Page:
Let’s spend a bit of time on that 3rd group, because I think it’s important to dive deeper.

I’ve come to realize, after 15 years of studying human behavior and the wellness industry, that eating less and moving more is a tiny fraction of the puzzle.

Of course that’s true.

However, it’s so much more complicated than those two things, especially for people who have complex, overwhelming, chaotic lives!

I also know that shaming people who are struggling with their weight is completely ineffective and counterproductive. It’s as if the “hey you need more discipline” people think they’re sharing something that the rest of us have never heard before!

I shared this on Instagram too to paint the picture clearly:

Most people want to be healthy, and aren’t looking for ways to be let off the hook. They are trying their best! So my philosophy, and that of Nerd Fitness, is “meet people where they’re at.”

This quote from author F. Scott Fitzgerald explains the nuance required to help people:

“The test of a first-rate intelligence is the ability to hold two opposed ideas in the mind at the same time, and still retain the ability to function.

One should, for example, be able to see that things are hopeless and yet be determined to make them otherwise.”

For ME personally: I have no problem saying “I am lucky!” and also “I work hard!” I’m very aware that due to my circumstances, I have the freedom to prioritize working hard on my health. I also work hard to meet people where they’re at in their lives and empathetically provide guidance and support.

For YOU: it might be saying “I’m never going to look like Gal Gadot/Ryan Reynolds” which can then give you the freedom to say “Dammit I’m going to become the best version of me!”

This self-compassionate acceptance is an amazing first step. It then allows us to work on an actual solution that fits your lifestyle and goals without mismatched expectations or unrealistic advice.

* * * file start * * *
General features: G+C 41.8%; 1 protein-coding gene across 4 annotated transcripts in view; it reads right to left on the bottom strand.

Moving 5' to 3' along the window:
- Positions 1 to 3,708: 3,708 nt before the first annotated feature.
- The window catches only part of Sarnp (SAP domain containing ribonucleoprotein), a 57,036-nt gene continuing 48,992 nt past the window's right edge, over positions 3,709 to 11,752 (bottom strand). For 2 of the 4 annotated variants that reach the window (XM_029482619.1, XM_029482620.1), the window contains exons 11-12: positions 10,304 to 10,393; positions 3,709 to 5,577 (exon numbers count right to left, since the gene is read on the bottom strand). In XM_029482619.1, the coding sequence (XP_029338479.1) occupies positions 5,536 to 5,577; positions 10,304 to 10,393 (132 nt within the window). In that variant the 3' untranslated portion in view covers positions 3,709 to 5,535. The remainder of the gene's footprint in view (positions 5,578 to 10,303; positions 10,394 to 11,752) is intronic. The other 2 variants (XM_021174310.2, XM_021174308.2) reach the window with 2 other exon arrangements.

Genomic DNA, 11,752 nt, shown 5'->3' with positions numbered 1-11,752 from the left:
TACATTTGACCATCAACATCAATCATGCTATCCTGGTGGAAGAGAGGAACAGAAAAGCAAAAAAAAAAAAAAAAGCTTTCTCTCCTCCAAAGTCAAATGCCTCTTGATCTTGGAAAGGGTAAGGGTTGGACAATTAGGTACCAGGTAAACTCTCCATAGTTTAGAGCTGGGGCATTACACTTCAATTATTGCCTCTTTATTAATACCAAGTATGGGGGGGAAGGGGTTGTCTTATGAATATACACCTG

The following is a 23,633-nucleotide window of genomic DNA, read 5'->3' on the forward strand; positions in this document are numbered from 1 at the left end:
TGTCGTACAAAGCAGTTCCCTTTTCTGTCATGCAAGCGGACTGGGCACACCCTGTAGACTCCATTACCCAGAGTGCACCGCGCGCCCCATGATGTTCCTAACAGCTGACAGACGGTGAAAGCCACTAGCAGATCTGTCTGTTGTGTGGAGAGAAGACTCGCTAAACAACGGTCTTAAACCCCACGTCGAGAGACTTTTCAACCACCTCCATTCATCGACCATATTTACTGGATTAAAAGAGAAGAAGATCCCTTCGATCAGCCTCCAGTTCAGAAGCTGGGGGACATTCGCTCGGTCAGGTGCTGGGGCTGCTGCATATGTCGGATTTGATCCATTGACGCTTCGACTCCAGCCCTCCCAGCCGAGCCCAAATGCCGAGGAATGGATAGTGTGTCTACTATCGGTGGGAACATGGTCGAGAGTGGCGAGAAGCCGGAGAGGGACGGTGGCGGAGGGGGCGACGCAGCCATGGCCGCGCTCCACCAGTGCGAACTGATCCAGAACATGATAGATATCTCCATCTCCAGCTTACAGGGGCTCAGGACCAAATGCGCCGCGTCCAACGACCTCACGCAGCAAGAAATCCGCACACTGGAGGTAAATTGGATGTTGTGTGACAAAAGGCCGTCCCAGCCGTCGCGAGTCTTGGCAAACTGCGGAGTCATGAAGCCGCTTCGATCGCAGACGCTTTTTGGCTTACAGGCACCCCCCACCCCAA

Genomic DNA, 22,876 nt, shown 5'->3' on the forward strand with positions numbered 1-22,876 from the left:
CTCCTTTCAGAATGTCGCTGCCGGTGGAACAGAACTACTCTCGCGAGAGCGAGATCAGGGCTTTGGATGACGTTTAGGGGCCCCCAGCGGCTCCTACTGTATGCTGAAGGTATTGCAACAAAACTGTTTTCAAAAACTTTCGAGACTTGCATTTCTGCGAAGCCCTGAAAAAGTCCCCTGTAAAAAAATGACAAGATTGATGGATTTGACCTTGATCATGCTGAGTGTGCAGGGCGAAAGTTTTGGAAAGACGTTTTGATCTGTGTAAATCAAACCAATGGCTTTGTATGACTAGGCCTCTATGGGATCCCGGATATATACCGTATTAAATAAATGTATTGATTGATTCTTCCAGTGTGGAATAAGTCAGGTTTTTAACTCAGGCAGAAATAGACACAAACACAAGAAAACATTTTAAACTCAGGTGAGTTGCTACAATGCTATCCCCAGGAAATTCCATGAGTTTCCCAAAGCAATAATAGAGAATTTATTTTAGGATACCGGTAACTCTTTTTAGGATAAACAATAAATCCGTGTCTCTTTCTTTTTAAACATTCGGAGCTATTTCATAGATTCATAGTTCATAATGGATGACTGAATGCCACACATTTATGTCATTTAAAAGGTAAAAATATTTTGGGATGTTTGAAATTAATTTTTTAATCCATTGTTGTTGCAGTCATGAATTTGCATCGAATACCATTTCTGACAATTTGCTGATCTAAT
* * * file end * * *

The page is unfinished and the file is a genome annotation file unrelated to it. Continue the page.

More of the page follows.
(I actually used to write articles like “How to look like Daniel Craig in Casino Royale!” before realizing that it wasn’t helpful. Even if somebody did Daniel Craig’s exact workout, they will never look like him, because they are not Daniel Craig. This is a recipe for letdown.)

If you happen to be in the fitness industry: holding these two truths can be powerful.

Thought 1: “People are living with different situations that might make their ability to make change in their life more difficult!”

It’s not “letting them off the hook.” It’s not giving them a pass to be lazy. It’s being a kind human.

Thought 2: “I can help you become the best version of yourself.” We can acknowledge the reality of the situation, and then get to work on making changes in that reality.

Together, these two thoughts create a virtual hug, saying “This sh** IS hard!” and also “Let’s see what changes we can make to level up!”

Starting with acceptance of reality is a great foundation on which to build the next steps for your personal journey!

Your Weight and Your Worth

I’ll leave you with one final reminder:

Your appearance is not correlated with your worth.

Your weight is not a moral failing or a lack of discipline.

It’s so much more complex than that.

Let’s work on ourselves at our pace and also develop some compassionate acceptance of who we are as humans.

I acknowledge how lucky I am, and I wanted to share a behind the scenes look at how the wellness industry often sets the wrong expectations and promotes unrealistic standards (and then sells unhelpful solutions).

I’m trying to combat this with Nerd Fitness and this newsletter, even though it often feels like trying to mop the ocean or hold back the tide!

I don’t want to tell you, “here’s how to look like me” but rather, “here’s how to become the best version of you.”

The leveled-up version of you.

This is how I want to help you.

Let’s see where we can get together, okay?

For the Rebellion!